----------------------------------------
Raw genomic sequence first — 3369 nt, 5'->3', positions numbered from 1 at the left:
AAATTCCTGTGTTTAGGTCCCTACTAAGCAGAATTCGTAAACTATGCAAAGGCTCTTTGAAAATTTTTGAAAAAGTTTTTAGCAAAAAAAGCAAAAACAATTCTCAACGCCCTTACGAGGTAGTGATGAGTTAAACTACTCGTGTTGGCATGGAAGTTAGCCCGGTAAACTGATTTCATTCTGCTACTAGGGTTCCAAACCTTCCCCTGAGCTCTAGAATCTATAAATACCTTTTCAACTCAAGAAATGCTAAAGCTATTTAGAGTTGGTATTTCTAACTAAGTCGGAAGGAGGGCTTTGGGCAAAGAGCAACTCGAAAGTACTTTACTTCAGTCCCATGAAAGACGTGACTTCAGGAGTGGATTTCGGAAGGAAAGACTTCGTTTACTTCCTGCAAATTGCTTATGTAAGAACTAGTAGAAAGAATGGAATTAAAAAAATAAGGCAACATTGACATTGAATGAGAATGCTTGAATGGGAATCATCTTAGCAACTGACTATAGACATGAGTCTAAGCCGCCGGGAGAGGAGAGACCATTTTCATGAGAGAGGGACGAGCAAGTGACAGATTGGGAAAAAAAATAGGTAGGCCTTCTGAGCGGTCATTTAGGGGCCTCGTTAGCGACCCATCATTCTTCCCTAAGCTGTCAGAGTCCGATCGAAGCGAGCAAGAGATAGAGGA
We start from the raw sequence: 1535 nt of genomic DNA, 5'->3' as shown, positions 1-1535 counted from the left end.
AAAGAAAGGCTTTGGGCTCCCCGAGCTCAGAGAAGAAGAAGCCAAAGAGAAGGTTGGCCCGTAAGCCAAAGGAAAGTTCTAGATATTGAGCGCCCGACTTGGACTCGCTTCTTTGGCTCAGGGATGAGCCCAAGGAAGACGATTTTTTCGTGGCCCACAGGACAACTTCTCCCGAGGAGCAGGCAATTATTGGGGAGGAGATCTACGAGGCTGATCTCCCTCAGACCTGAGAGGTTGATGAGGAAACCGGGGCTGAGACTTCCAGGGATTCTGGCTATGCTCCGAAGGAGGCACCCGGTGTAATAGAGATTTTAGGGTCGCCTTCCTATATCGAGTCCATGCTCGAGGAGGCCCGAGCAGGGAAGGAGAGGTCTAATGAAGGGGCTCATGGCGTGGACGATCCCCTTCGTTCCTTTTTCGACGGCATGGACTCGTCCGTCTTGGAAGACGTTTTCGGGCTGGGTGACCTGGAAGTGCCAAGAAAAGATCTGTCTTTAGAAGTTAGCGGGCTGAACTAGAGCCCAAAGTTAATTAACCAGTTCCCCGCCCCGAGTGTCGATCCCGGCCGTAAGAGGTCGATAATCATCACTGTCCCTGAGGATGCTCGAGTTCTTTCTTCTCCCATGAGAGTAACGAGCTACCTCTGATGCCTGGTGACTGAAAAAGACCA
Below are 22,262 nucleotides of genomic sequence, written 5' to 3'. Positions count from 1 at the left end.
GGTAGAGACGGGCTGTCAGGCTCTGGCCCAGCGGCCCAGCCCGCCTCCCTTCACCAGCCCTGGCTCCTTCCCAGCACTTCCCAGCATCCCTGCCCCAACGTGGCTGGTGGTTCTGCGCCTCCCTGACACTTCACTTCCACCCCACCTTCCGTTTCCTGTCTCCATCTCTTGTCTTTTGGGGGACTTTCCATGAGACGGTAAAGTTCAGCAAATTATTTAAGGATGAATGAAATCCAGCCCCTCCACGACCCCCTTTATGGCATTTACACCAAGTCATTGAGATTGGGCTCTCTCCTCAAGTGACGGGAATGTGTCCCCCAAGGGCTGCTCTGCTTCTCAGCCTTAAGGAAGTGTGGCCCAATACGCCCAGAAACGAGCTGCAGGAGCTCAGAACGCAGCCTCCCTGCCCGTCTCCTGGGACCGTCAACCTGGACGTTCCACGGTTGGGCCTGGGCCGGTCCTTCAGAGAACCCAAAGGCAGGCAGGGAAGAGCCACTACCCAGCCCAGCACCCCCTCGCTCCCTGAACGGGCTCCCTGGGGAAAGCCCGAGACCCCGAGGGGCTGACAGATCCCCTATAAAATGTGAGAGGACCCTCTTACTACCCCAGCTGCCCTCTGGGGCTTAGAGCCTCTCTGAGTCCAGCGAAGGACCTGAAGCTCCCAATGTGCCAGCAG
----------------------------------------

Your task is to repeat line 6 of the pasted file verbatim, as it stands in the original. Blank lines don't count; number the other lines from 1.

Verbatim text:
GGTAGAGACGGGCTGTCAGGCTCTGGCCCAGCGGCCCAGCCCGCCTCCCTTCACCAGCCCTGGCTCCTTCCCAGCACTTCCCAGCATCCCTGCCCCAACGTGGCTGGTGGTTCTGCGCCTCCCTGACACTTCACTTCCACCCCACCTTCCGTTTCCTGTCTCCATCTCTTGTCTTTTGGGGGACTTTCCATGAGACGGTAAAGTTCAGCAAATTATTTAAGGATGAATGAAATCCAGCCCCTCCACGACCCCCTTTATGGCATTTACACCAAGTCATTGAGATTGGGCTCTCTCCTCAAGTGACGGGAATGTGTCCCCCAAGGGCTGCTCTGCTTCTCAGCCTTAAGGAAGTGTGGCCCAATACGCCCAGAAACGAGCTGCAGGAGCTCAGAACGCAGCCTCCCTGCCCGTCTCCTGGGACCGTCAACCTGGACGTTCCACGGTTGGGCCTGGGCCGGTCCTTCAGAGAACCCAAAGGCAGGCAGGGAAGAGCCACTACCCAGCCCAGCACCCCCTCGCTCCCTGAACGGGCTCCCTGGGGAAAGCCCGAGACCCCGAGGGGCTGACAGATCCCCTATAAAATGTGAGAGGACCCTCTTACTACCCCAGCTGCCCTCTGGGGCTTAGAGCCTCTCTGAGTCCAGCGAAGGACCTGAAGCTCCCAATGTGCCAGCAG